October 23, 2015
Recent high profile data breaches including Sony Pictures, Ashley Madison, and JP Morgan, which led to huge financial loss, claimed the heads of senior executives, damaged the public standing of these companies, and has ultimately elevated cyber security to the top of the boardroom agenda.
The result is an increased demand for cyber security expertise, which is in short supply. Part of this can be attributed to a lack of STEM skills nationwide: while these courses are well-funded (and more students are enrolling every year), universities are still not producing enough business-ready graduates to satisfy the rapidly expanding demand for cyber security skills. Longer term, governments and schools should do more to approach this problem from Key Stage through to college and A-Level. To treat STEM – and computer science in particular – as a priority subject from an early stage is imperative.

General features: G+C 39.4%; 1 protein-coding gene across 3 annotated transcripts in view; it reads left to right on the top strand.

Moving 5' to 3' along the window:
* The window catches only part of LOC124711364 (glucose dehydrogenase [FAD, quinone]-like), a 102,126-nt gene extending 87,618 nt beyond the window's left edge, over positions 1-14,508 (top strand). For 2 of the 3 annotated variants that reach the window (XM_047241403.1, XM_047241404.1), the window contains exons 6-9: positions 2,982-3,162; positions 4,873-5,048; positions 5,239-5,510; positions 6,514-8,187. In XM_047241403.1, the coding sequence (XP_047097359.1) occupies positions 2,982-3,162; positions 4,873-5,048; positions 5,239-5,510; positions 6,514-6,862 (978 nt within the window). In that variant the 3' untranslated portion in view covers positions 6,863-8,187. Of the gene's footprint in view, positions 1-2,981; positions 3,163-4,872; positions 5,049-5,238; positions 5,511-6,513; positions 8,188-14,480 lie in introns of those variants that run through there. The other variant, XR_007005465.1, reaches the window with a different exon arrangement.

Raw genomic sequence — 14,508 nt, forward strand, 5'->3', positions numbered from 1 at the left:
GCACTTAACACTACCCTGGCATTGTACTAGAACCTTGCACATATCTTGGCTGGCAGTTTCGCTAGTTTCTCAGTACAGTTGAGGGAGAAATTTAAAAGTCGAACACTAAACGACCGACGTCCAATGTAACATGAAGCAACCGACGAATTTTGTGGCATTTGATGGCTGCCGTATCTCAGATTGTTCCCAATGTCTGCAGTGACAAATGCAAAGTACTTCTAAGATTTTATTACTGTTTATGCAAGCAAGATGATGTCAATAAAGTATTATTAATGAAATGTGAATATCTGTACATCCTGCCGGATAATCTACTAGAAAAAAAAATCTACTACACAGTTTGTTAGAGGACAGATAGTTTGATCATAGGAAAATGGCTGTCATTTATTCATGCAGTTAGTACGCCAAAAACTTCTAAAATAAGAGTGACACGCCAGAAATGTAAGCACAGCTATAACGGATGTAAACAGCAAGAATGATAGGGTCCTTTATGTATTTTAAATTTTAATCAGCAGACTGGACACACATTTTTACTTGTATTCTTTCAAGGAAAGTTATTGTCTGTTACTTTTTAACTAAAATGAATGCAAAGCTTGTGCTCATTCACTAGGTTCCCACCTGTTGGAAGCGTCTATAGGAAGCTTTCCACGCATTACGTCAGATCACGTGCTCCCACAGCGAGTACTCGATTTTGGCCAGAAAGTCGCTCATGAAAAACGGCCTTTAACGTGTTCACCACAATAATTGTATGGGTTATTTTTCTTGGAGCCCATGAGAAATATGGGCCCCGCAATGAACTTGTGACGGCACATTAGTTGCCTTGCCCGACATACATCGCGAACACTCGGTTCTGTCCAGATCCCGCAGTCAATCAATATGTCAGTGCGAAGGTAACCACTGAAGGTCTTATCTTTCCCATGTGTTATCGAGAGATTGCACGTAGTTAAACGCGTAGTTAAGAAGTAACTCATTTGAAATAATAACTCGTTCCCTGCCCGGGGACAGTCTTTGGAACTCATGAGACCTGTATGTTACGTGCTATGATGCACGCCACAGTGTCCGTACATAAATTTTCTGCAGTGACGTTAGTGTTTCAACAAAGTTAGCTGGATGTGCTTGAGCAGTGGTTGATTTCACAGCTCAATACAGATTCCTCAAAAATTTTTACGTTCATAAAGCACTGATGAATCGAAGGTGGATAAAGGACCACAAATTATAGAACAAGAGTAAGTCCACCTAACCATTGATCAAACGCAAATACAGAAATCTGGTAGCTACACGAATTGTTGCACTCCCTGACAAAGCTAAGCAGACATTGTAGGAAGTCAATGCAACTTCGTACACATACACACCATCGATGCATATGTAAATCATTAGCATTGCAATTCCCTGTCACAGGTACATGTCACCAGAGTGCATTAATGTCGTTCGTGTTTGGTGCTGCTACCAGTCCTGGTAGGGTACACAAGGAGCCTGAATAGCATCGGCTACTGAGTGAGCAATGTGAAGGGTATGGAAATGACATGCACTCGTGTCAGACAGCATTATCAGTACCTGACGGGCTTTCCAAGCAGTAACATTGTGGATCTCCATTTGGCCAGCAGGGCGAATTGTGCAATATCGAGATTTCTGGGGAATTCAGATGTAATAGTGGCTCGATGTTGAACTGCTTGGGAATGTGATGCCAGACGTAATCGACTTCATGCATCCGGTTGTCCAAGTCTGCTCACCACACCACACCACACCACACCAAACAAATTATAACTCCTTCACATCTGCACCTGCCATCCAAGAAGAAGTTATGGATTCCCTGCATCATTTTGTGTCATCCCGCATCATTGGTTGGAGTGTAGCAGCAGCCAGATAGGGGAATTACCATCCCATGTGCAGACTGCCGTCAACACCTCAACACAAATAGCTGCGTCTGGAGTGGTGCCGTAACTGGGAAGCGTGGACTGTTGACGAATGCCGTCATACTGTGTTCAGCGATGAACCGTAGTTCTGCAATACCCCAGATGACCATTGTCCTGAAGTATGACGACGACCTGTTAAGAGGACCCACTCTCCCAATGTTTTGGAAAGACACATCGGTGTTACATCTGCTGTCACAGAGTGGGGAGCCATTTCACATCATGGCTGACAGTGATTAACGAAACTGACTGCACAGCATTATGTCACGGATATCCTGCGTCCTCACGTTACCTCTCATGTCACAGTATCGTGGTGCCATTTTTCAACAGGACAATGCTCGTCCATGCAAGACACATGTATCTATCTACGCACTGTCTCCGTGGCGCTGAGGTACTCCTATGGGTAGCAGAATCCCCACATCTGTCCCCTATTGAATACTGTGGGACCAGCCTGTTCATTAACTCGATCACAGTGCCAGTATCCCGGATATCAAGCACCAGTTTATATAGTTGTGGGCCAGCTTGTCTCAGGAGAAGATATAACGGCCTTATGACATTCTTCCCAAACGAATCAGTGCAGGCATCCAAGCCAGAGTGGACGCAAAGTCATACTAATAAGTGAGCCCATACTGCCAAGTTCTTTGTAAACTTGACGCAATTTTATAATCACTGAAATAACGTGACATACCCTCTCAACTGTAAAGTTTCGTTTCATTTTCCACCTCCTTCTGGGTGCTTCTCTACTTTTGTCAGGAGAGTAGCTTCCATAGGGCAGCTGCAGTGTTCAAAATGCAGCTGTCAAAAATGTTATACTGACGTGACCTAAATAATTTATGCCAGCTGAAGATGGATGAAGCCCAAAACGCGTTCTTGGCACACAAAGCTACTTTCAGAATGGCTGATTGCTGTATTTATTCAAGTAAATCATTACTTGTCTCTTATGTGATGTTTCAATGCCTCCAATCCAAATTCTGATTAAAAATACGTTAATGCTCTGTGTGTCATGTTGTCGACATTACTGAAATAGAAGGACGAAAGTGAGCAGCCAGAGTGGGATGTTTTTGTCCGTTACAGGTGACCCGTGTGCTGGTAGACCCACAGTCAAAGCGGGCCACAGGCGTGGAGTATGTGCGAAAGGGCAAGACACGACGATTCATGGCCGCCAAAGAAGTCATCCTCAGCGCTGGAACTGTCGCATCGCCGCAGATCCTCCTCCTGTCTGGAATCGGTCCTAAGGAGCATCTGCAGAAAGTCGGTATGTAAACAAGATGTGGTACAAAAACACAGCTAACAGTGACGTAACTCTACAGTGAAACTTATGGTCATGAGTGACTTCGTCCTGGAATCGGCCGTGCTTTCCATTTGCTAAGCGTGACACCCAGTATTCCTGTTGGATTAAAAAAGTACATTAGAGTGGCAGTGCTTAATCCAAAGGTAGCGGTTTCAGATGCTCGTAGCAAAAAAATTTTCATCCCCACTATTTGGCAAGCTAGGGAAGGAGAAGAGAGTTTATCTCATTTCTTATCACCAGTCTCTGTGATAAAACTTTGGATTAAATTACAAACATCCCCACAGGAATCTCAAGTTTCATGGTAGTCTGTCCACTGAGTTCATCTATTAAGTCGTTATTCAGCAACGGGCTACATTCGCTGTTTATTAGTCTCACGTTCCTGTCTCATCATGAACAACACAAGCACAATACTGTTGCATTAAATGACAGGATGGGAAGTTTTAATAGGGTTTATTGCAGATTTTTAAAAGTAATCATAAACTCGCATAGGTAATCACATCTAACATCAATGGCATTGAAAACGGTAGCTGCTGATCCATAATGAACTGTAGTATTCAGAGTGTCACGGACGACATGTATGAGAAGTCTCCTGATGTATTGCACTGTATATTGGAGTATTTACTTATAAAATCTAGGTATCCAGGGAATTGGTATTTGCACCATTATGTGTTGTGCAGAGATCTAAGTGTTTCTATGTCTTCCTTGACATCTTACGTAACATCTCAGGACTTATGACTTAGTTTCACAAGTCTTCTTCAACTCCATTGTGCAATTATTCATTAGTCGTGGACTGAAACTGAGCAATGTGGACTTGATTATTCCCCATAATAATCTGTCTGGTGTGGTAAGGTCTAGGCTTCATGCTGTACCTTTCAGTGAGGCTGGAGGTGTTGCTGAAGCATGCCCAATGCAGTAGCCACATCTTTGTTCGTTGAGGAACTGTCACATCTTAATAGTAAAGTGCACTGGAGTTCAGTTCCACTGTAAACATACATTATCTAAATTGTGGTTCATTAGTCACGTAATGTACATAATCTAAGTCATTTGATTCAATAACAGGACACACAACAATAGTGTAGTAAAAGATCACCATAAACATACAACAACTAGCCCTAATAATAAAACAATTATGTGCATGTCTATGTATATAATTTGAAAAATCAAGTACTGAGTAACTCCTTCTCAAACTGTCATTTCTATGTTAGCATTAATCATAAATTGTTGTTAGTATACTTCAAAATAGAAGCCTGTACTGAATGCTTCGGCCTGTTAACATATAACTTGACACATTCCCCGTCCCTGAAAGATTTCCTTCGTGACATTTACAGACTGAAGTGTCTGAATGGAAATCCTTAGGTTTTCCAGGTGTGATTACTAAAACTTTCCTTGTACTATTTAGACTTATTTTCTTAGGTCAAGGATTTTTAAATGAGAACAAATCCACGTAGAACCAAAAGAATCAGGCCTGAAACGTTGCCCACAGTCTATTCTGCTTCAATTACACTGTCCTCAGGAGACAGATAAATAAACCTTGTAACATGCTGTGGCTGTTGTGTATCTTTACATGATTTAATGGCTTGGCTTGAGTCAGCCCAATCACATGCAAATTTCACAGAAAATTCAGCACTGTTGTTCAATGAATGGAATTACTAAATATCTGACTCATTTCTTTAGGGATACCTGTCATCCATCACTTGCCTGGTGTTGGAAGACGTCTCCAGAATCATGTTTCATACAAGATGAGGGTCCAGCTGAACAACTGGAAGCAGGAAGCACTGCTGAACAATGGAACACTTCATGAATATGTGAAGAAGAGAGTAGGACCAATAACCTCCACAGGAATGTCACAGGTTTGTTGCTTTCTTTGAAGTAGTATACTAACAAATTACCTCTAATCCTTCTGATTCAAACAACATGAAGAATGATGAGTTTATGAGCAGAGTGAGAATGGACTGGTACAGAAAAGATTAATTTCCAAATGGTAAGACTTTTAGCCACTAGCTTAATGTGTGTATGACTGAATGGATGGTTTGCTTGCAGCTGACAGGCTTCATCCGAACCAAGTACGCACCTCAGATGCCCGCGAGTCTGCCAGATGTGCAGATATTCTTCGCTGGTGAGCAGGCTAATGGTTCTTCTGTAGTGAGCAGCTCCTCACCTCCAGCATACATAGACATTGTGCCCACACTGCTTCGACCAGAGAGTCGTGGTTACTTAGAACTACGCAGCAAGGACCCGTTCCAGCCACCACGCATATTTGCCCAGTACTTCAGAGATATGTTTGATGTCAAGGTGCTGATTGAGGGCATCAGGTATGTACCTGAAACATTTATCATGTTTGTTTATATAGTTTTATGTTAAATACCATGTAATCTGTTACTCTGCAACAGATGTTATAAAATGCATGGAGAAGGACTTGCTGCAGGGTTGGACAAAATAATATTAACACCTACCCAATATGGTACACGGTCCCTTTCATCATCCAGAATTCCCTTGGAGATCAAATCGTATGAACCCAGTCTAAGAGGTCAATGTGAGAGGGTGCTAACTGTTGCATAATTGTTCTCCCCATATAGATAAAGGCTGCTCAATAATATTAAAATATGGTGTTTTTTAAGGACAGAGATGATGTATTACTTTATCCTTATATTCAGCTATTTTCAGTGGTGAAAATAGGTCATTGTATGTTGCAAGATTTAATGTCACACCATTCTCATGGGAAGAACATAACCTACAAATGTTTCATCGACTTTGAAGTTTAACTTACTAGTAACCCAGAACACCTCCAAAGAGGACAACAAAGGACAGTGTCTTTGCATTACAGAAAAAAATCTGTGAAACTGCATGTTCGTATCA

In the interim, however, companies are looking at industry to find the skills they need, but this takes time. And with so many companies competing for the same candidates, this can be difficult and expensive. In the immediate future, and until it is built into the curriculum, companies must look elsewhere to find the candidates they need.